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Black, White and the Cornrow In Between

Enhancing Attachment & Bonding with Your Child

Bonding & Attachment Post-Adoption

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  Written by Karin Price, Dillon International on 01 Jan 2006

Top 20 things you can do to facilitate attachment with your new child.

“What can I do to help my child attach?” is a question I am frequently asked by prospective adoptive parents.

Thus, I decided that compiling a list of activities which other adoptive parents and I have used successfully to enhance our children’s adjustment after they arrived home would be beneficial to new adoptive families as they begin their journey of parenting an adopted child.

As you read the following suggestions, please keep in mind your child’s age and/or developmental stages, his life before he came into your home, his personality, and his temperament.

Your temperament and your expectations of him will also influence the attachment process between you and your child.

1. As soon as the child arrives, take a family picture, enlarge it and place the framed picture where all can see. This will show your child and your family that you belong together.

2. Follow a daily routine and have a set bedtime ritual. Children feel more secure when they know what is going to happen next.

3. Limit the number of visitors in the home. Your child will attach quicker to individual family members if only the immediate family is at home. Regular visitors may hinder attachment. It is OK to invite friends and family to the airport when your child arrives. Everyday, there are many people at the airport so either way, your child will be seeing a large crowd at the airport.

4. For infants, leave your child for short period of time beginning with a few minutes in another room. When you return your child will learn that a parent leaves, but they will come back. For an older child, begin with leaving for a 15-minute period. Leave the child in your home with a responsible adult that child knows.

5. Keep the personal items, such as clothes, shoes or a toy, which came with your child. Make these items available to your child.

Attachment Suggestions For an Older Child:

1. If your child appears awkward with your touch, begin by placing lots of lotion on each others’ arms. Then draw pictures in the lotion, rub the lotion smooth and start drawing pictures over.

2. Make a big deal out of scrapes and hurts. Be the nurturing parent.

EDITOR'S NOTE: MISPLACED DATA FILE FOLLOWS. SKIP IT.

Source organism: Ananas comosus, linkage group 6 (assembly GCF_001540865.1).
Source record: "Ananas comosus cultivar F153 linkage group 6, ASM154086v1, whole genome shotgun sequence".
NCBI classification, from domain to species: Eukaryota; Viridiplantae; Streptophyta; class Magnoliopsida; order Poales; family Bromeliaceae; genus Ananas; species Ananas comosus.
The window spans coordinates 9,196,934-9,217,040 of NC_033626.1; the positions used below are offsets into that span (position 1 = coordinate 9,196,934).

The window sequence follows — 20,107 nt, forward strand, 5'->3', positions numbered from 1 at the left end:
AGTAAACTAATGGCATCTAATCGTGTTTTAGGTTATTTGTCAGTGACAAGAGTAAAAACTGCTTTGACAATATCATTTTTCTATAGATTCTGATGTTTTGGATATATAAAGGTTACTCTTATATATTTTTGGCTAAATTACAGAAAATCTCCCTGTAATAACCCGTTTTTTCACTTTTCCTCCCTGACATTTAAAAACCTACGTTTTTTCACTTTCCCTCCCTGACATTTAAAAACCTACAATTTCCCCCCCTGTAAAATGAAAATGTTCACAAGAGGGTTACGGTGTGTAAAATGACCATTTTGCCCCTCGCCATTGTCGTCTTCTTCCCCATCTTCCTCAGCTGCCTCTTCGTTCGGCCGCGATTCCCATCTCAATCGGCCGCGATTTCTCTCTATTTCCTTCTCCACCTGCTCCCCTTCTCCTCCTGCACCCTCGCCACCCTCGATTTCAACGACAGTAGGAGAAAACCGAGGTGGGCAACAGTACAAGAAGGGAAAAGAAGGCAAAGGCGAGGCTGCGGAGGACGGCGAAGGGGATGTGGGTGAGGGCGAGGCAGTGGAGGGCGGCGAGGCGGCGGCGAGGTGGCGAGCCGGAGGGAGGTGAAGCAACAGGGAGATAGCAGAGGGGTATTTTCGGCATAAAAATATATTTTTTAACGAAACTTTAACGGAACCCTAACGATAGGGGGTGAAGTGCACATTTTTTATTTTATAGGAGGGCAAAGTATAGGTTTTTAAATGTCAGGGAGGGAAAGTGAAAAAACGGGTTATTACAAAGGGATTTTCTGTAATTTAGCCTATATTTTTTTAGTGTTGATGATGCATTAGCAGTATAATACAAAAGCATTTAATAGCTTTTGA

3. Throughout the day, pat the child on the shoulder or give him a quick hug.

4. Dress in similar clothing. Wearing the same type of T-shirt and jeans is a visual affirmation that you belong to each other.

5. Put a sticker on your face and wait until your child comments about it.

6. As you play games, add the new rule that eye contact is needed before each turn.

7. Do things together: bake cookies, sort laundry, yard work, walk for exercise, and sit together to watch a video. Your child may not have been exposed to television or movies, so it important to watch the child’s reactions to what he sees.

8. Eye-Contact Game: Turn off the lights and play with flashlights. Whenever a beam falls on you or your child, both of you look at each other and count to five. Then move and catch each other again.

9. Put matching washable tattoos on each other.

10. Spend extended time brushing or combing hair your child's hair.

11. Give butterfly kisses until child is comfortable giving or receiving a kiss.

12. Play "London Bridge," "Tower of Hands," and other hand-holding games with your child.

13. Play the game “Who can make the funniest face?” Maintain good eye contact.

14. Sleep in same room for an initial time period. All family members can sleep in sleeping bags on the floor.

15. Play with dolls by acting out your family life. Have dolls nurture and care for each other.

16. Keep a joy journal to share with your child as he develops language.

17. Write these ideas on small note cards or Post-It notes and place the notes throughout your home to remind you.

18. Smile at your child.

19. Laugh together.

20. If your child goes to day care or school, give your child a small laminated family picture he can keep it with him all day long as a reminder of you and other family members.

At times you may be concerned that there are attachment problems in your family. Feel free to share your apprehensions with your adoption social worker . They are here to help make your adoption journey a blessing to you and your child.

 




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